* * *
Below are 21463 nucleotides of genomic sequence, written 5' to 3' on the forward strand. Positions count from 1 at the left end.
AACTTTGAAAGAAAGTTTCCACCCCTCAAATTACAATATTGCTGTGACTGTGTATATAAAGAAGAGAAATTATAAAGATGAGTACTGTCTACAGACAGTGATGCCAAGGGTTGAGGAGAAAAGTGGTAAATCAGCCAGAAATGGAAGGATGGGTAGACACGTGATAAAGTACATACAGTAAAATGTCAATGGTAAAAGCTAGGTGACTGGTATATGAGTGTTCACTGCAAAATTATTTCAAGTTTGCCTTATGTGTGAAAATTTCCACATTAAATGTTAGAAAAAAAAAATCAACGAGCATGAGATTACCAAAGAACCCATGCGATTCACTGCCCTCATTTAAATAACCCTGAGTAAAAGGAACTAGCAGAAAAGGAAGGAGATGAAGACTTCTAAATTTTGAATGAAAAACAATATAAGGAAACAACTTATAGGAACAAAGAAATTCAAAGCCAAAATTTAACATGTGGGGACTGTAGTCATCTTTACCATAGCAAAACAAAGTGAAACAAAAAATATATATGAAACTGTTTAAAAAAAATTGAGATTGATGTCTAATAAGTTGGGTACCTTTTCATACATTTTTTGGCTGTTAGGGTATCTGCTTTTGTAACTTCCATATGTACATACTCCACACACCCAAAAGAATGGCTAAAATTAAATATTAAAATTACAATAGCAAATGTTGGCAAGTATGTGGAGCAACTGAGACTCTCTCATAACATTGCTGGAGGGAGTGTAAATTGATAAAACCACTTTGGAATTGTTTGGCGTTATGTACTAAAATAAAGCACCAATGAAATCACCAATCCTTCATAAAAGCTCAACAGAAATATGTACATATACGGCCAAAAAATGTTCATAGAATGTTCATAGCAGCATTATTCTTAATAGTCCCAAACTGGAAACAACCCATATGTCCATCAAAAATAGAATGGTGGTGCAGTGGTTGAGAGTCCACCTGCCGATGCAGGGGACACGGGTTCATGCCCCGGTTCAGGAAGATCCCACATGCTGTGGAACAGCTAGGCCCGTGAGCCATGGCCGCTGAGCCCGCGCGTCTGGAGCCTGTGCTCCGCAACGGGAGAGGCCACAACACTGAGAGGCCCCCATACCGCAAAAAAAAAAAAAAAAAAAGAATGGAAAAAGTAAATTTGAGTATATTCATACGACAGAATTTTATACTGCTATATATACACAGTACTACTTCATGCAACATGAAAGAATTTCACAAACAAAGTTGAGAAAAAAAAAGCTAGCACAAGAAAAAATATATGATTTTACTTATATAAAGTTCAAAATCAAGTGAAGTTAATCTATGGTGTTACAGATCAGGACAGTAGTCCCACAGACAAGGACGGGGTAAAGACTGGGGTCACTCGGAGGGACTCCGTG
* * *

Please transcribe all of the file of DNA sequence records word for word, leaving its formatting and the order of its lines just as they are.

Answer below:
Below are 21463 nucleotides of genomic sequence, written 5' to 3' on the forward strand. Positions count from 1 at the left end.
AACTTTGAAAGAAAGTTTCCACCCCTCAAATTACAATATTGCTGTGACTGTGTATATAAAGAAGAGAAATTATAAAGATGAGTACTGTCTACAGACAGTGATGCCAAGGGTTGAGGAGAAAAGTGGTAAATCAGCCAGAAATGGAAGGATGGGTAGACACGTGATAAAGTACATACAGTAAAATGTCAATGGTAAAAGCTAGGTGACTGGTATATGAGTGTTCACTGCAAAATTATTTCAAGTTTGCCTTATGTGTGAAAATTTCCACATTAAATGTTAGAAAAAAAAAATCAACGAGCATGAGATTACCAAAGAACCCATGCGATTCACTGCCCTCATTTAAATAACCCTGAGTAAAAGGAACTAGCAGAAAAGGAAGGAGATGAAGACTTCTAAATTTTGAATGAAAAACAATATAAGGAAACAACTTATAGGAACAAAGAAATTCAAAGCCAAAATTTAACATGTGGGGACTGTAGTCATCTTTACCATAGCAAAACAAAGTGAAACAAAAAATATATATGAAACTGTTTAAAAAAAATTGAGATTGATGTCTAATAAGTTGGGTACCTTTTCATACATTTTTTGGCTGTTAGGGTATCTGCTTTTGTAACTTCCATATGTACATACTCCACACACCCAAAAGAATGGCTAAAATTAAATATTAAAATTACAATAGCAAATGTTGGCAAGTATGTGGAGCAACTGAGACTCTCTCATAACATTGCTGGAGGGAGTGTAAATTGATAAAACCACTTTGGAATTGTTTGGCGTTATGTACTAAAATAAAGCACCAATGAAATCACCAATCCTTCATAAAAGCTCAACAGAAATATGTACATATACGGCCAAAAAATGTTCATAGAATGTTCATAGCAGCATTATTCTTAATAGTCCCAAACTGGAAACAACCCATATGTCCATCAAAAATAGAATGGTGGTGCAGTGGTTGAGAGTCCACCTGCCGATGCAGGGGACACGGGTTCATGCCCCGGTTCAGGAAGATCCCACATGCTGTGGAACAGCTAGGCCCGTGAGCCATGGCCGCTGAGCCCGCGCGTCTGGAGCCTGTGCTCCGCAACGGGAGAGGCCACAACACTGAGAGGCCCCCATACCGCAAAAAAAAAAAAAAAAAAAGAATGGAAAAAGTAAATTTGAGTATATTCATACGACAGAATTTTATACTGCTATATATACACAGTACTACTTCATGCAACATGAAAGAATTTCACAAACAAAGTTGAGAAAAAAAAAGCTAGCACAAGAAAAAATATATGATTTTACTTATATAAAGTTCAAAATCAAGTGAAGTTAATCTATGGTGTTACAGATCAGGACAGTAGTCCCACAGACAAGGACGGGGTAAAGACTGGGGTCACTCGGAGGGACTCCGTG